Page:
Microsoft Sues Motorola For Patent Infringement… Over Android
from the well,-here-we-go... dept
Just as Microsoft is out there trying to make bad patents easier to invalidate, it’s still acting like a big patent bully itself. Remember a few months back when it got HTC to license some patents, which Microsoft claimed covered Google’s Android mobile operating system? Well, apparently, Motorola wasn’t willing to do any sort of deal like that, so Microsoft has sued Motorola. Microsoft itself was kind enough to send us the press release, which is full of some pretty ridiculous statements from Microsoft’s Horacio Gutierrez (with whom I rarely agree on anything):
“We have a responsibility to our customers, partners, and shareholders to safeguard the billions of dollars we invest each year in bringing innovative software products and services to market.”
Really? Please explain how suing some other company helps your customers? Amusingly, on Microsoft’s own blog post about the lawsuit, nearly all of the comments are trashing Microsoft for litigating rather than innovating.
And, of course, to be extra obnoxious, rather than just suing, Microsoft is using the ITC loophole to get two cracks and forcing Motorola to pay.
As for which patents are being claimed here, Gutierrez in the blog post and in the press release makes some crazy statements implying that the only way to do synchronized email, calendars and contacts, or to notify apps of battery power is to violate Microsoft’s patents. Below is the list of patents that Microsoft is suing over. It’s hard to pick out which one is the most ridiculous:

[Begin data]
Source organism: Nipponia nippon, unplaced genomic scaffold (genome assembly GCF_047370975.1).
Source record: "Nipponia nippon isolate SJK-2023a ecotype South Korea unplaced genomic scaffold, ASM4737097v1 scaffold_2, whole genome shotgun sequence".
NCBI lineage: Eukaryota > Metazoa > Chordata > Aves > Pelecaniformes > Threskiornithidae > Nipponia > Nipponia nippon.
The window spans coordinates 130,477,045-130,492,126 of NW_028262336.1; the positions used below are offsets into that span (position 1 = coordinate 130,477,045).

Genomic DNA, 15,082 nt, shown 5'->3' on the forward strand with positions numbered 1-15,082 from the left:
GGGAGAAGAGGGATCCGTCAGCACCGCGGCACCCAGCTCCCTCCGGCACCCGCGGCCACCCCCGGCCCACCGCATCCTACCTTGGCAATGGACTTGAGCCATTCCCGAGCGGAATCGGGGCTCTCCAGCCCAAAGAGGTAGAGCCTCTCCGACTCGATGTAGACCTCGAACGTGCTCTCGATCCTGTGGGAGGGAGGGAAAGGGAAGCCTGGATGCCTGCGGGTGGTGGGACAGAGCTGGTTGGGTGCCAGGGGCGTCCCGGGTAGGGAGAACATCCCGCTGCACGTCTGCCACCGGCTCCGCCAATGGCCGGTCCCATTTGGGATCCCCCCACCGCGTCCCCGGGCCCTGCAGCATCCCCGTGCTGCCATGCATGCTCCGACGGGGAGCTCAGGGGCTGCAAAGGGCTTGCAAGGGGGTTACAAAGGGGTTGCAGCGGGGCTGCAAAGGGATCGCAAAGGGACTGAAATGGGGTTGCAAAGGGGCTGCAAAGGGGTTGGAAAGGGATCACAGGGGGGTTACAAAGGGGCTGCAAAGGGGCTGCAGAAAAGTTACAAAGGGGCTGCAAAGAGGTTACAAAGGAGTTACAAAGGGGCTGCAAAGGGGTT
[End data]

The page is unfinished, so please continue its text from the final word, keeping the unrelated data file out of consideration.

- 5,579,517: Common name space for long and short filenames
- 5,758,352: Common name space for long and short filenames (yes, again)
- 6,621,746: Monitoring entropic conditions of a flash memory device as an indicator for invoking erasure operations
- 6,826,762: Radio interface layer in a cell phone with a set of APIs having a hardware-independent proxy layer and a hardware-specific driver layer
- 6,909,910: Method and system for managing changes to a contact database
- 7,644,376: Flexible architecture for notifying applications of state changes
- 5,664,133: Context sensitive menu system/menu behavior
- 6,578,054: Method and system for supporting off-line mode of operation and synchronization using resource state information
- 6,370,566: Generating meeting requests and group scheduling from a mobile device
Looking over a bunch of those, you have to think that Microsoft is praying that this case gets settled/decided before it possibly gets the Supreme Court to weigh in on more easily invalidating ridiculously bad patents. That last one is a favorite of mine. Just like we always make fun of patents that are basically “just add internet,” this one certainly looks like “just add mobile.” In the meantime, it’s pretty amusing that Microsoft still won’t just come out and sue Google over these patents. It seems to know that Google would actually hit back hard.